A decade into the commercially driven Internet and it is now perfectly normal to hear organisations talk about their “legacy web code”. What many are now exploring, though, is how to embrace the next level of Internet development – to make the transformation from rigid, client-server and back-end applications to XML-based environments that support the creation of dynamic and flexible Internet applications.
So what is holding them back? The recent Information Age debate on ‘The Shift to Rich Internet Applications’ explored some of the barriers, as well as the benefits companies are seeking to derive from these new environments.
Many of those present viewed this as an issue closely related to Web 2.0 – the loose collection of web services centred around user-controlled collaboration and content.
“Web 2.0 and mash-ups allow you to cope with fuzziness. Where it gets difficult is where you start dealing with anything that involves transactions.”
Why is this? It may be because technologies such as Ajax and XML provide greatly improved programming capabilities in the client while enabling the full use of web services to create ‘mash-ups’ of application functionality that pull data from multiple sources.
“Web 2.0 and mash-ups allow you to cope with fuzziness,” said head of development from a major retail company. “Where it gets difficult is where you start dealing with anything that involves transactions.”
One delegate argued that a distinction needs to be made between two different issues: the use of XML on the server, and the development of rich Internet applications on the client which are more to do with technologies such as Ajax and Microsoft Silverlight.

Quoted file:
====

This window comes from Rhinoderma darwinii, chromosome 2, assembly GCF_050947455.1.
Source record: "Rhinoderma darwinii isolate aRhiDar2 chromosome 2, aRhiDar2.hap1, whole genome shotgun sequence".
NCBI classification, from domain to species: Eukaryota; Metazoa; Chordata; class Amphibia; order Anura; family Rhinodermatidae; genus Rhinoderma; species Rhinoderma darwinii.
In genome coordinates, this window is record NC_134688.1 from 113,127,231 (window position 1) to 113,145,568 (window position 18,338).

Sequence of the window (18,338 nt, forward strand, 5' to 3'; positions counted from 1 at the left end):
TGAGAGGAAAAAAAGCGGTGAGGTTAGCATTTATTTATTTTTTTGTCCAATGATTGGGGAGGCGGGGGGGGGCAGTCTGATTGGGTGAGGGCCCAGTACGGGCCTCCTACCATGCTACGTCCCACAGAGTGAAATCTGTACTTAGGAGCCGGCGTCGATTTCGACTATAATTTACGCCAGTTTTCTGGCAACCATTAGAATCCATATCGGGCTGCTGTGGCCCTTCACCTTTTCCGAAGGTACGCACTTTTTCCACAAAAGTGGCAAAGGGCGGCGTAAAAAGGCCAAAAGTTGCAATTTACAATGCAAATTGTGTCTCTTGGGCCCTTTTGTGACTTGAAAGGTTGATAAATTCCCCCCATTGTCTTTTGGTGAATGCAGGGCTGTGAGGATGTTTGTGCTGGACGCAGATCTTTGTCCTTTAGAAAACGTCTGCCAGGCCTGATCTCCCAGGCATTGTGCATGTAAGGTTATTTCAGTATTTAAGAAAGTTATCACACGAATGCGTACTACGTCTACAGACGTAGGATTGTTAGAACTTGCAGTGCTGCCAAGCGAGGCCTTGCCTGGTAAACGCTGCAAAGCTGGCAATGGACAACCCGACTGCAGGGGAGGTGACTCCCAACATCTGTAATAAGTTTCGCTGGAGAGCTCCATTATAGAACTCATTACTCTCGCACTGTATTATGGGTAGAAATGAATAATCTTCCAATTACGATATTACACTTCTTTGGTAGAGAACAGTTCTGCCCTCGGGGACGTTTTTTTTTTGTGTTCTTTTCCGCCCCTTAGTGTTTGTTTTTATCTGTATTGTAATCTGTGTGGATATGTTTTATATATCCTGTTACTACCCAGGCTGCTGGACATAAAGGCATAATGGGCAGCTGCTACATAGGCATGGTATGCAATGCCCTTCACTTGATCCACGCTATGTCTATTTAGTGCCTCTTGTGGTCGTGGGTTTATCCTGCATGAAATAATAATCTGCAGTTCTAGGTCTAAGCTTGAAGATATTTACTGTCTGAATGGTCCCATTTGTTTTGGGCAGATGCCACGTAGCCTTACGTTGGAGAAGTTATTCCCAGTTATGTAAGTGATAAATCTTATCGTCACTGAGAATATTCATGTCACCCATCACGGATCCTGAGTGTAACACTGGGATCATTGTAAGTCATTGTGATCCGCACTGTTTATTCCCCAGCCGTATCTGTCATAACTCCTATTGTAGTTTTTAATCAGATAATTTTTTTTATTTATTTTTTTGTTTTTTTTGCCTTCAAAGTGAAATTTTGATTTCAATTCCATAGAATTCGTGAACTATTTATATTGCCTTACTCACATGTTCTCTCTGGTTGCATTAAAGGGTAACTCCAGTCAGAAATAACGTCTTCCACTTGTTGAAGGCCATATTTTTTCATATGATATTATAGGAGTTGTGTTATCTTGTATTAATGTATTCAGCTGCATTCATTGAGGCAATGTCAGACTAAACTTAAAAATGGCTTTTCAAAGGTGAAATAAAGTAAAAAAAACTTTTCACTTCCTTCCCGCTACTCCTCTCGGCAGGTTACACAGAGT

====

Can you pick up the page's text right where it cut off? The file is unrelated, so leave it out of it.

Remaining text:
Integration was a common theme. “XML plays the role of a solvent for us,” said another. “It dissolves the solid structures of applications, letting us bring together application services much more easily.”
That solvent is not going to be available to everyone though. Several participants in the debate – in particular, those from the public sector – pointed out that their options when it came to rich web applications were severely limited: “Because of the requirement to create websites that are accessible to everyone, we cannot use things like Ajax or Flash or Flex,” said one health service IT professional. The Government’s accessibility guidelines won’t allow it.”
In terms of the use of XML and web services integration technologies, there were varying levels of sophistication round the table. Some described how they used “XML everywhere – it presents an answer to some of our problems”. Others were experimenting with mash-ups, with a simple example being cited several times – the grafting of Google Maps onto other web applications.
Users are coming to expect that the kind of fluid combinations of application functionality that they see on the web – say a travel site that incorporates a currency converter – will be something that their IT organisation can provide with internal applications.
“The tide has already turned,” said the application architect for a large energy company. “We are living in an era where the user knows best and we have to react to that.”
That prompted a user-calls-the-shots anecdote from one delegate. A large TV company he had worked for was building a new application set for its call centre workers. However, one part of the process re-engineering was flatly rejected by the workforce: they refused to dispense with the Post-it Note that they would stick to the top right hand corner of their screens, reminding them of the ‘offer of the day’. The IT organisation’s solution: Code all the screen displays to wrap around the Post-it.
Extending the information experience Streamlining access and delivery in an XML world.
An Information Age Business Briefing sponsored by Just Systems.
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